Professor & patients' paper on the solvable biological challenge of ME/CFS: reader-friendly version
Simon McGrath provides a patient-friendly version of a peer-reviewed paper which highlights some of the most promising biomedical research on ME/CFS ...
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A unifying theory for cognitive abnormalities in functional neurological disorders, fibromyalgia CFS

Discussion in 'Latest ME/CFS Research' started by Murph, May 9, 2018.

  1. Murph

    Murph :)

    A unifying theory for cognitive abnormalities in functional neurological disorders, fibromyalgia and chronic fatigue syndrome: systematic review.
    Teodoro T1,2,3, Edwards MJ1,2, Isaacs JD1,2.
    Author information

    Functional cognitive disorder (FCD) describes cognitive dysfunction in the absence of an organic cause. It is increasingly prevalent in healthcare settings yet its key neuropsychological features have not been reported in large patient cohorts. We hypothesised that cognitive profiles in fibromyalgia (FM), chronic fatigue syndrome (CFS) and functional neurological disorders (FNDs) would provide a template for characterising FCD.

    We conducted a systematic review of studies with cognition-related outcomes in FM, CFS and FND.

    We selected 52 studies on FM, 95 on CFS and 39 on FND. We found a general discordance between high rates of subjective cognitive symptoms, including forgetfulness, distractibility and word-finding difficulties, and inconsistent objective neuropsychological deficits. Objective deficits were reported, including poor selective and divided attention, slow information processing and vulnerability to distraction. In some studies, cognitive performance was inversely correlated with pain, exertion and fatigue. Performance validity testing demonstrated poor effort in only a minority of subjects, and patients with CFS showed a heightened perception of effort.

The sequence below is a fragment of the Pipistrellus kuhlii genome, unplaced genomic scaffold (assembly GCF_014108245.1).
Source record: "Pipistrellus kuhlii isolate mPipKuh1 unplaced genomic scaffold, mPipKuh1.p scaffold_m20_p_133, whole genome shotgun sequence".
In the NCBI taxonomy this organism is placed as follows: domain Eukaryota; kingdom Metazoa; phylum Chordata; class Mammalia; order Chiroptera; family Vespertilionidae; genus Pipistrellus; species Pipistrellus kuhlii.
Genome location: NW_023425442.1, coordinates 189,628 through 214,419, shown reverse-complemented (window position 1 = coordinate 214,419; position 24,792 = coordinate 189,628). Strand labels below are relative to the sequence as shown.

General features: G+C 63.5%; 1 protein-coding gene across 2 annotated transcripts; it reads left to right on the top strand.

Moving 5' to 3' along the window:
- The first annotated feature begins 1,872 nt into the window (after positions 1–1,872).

The cognitive profiles of FM, CFS and non-cognitive FND are similar to the proposed features of FCD, suggesting common mechanistic underpinnings. Similar findings have been reported in patients with mild traumatic brain injury and whiplash. We hypothesise that pain, fatigue and excessive interoceptive monitoring produce a decrease in externally directed attention. This increases susceptibility to distraction and slows information processing, interfering with cognitive function, in particular multitasking. Routine cognitive processes are experienced as unduly effortful. This may reflect a switch from an automatic to a less efficient controlled or explicit cognitive mode, a mechanism that has also been proposed for impaired motor control in FND. These experiences might then be overinterpreted due to memory perfectionism and heightened self-monitoring of cognitive performance.

    © Article author(s) (or their employer(s) unless otherwise stated in the text of the article) 2018. All rights reserved. No commercial use is permitted unless otherwise expressly granted.
    lafarfelue and Runner5 like this.
  2. alex3619

    alex3619 Senior Member

    Logan, Queensland, Australia
    Presumed absence of an organic cause. FCD, as described this way, is a broad definition with no proven existence. There is no doubt there are issues with functioning in the cognitive capacities, but it not the same thing to say this. Their model blames psychological causation, whereas the evidence is growing for a deep biochemical dysfunction. We can measure the biochemistry problems, but the fact we have yet to discover the cause allows these nebulous and speculative hypotheses to be promoted as though they are factual.
    Sidny, adambeyoncelowe, FMMM1 and 3 others like this.
  3. adambeyoncelowe


    Yeah, this study is weak.
    Murph likes this.
  4. Neunistiva

    Neunistiva Senior Member


    I bet people with ME/CFS have lowered self-monitoring. We have to to stay sane. Any healthy person would call an ambulance in a second if they felt half of what I'm feeling right now. And here I am, calmly typing away on a forum.
    adambeyoncelowe, CreativeB and Mel9 like this.
  5. alex3619

    alex3619 Senior Member

    Logan, Queensland, Australia
    My thoughts exactly. I cope by ignoring things. Probably too much, leading to the other issue that I might be considered a non-compliant patient because I am not seeking out medical help for everything. Yet its not easy determining when something needs attention, and when it can be ignored. There is always risk.

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